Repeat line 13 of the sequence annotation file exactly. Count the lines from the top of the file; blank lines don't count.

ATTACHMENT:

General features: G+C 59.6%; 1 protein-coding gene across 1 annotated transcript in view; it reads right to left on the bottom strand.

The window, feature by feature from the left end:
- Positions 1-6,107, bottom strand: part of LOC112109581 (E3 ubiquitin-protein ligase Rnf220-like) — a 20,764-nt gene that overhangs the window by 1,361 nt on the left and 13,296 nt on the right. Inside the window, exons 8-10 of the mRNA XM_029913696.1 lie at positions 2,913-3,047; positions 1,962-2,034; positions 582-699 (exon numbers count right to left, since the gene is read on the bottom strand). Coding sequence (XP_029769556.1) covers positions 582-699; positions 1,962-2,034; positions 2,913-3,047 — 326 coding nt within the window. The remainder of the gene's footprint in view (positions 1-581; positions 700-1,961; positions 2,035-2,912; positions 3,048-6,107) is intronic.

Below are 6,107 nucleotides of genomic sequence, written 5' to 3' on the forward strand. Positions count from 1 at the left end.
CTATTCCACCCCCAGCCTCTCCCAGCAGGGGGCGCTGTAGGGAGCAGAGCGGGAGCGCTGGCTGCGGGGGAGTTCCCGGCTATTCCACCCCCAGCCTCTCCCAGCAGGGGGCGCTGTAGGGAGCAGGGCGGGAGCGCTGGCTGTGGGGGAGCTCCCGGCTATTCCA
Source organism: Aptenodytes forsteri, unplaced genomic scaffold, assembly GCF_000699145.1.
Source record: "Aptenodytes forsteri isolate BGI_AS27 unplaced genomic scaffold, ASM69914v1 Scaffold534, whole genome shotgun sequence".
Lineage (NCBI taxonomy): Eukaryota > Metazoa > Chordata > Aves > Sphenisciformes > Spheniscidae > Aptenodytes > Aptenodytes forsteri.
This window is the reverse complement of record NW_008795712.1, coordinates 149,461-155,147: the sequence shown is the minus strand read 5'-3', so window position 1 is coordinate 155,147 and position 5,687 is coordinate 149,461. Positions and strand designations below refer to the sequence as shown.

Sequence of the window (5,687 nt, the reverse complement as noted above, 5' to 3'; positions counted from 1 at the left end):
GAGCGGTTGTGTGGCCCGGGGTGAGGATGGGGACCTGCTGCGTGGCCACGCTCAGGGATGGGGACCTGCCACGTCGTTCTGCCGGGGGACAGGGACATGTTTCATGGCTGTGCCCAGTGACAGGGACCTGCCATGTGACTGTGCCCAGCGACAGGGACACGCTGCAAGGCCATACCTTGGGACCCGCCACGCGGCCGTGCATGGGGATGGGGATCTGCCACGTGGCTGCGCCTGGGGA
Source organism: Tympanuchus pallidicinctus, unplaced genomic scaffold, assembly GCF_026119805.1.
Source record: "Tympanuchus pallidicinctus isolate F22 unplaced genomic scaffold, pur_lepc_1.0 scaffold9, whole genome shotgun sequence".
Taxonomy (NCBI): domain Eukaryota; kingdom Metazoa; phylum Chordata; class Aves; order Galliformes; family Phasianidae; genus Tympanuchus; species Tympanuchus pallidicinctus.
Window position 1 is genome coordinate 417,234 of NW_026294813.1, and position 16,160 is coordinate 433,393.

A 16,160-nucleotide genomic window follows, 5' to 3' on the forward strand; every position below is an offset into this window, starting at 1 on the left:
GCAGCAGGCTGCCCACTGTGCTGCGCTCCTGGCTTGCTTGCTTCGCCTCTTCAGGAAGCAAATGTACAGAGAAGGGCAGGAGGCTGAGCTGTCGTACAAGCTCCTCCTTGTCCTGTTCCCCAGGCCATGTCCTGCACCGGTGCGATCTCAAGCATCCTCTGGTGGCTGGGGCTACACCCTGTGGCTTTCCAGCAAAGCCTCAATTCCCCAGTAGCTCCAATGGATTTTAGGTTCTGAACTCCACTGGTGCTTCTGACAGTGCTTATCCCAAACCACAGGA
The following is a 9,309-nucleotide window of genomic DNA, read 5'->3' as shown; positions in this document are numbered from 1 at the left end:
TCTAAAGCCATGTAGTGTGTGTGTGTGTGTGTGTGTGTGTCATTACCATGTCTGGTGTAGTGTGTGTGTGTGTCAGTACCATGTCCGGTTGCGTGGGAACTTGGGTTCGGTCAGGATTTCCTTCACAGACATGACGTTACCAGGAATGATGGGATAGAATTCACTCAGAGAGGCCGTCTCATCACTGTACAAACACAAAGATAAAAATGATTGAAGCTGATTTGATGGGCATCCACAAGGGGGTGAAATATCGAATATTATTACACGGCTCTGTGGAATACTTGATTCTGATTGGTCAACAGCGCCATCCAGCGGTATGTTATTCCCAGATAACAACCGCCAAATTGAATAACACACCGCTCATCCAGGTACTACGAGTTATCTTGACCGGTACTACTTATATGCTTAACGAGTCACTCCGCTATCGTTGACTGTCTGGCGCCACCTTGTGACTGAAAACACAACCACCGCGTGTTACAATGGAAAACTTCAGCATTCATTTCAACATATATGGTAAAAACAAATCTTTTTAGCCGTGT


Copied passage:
Source record: "Tympanuchus pallidicinctus isolate F22 unplaced genomic scaffold, pur_lepc_1.0 scaffold9, whole genome shotgun sequence".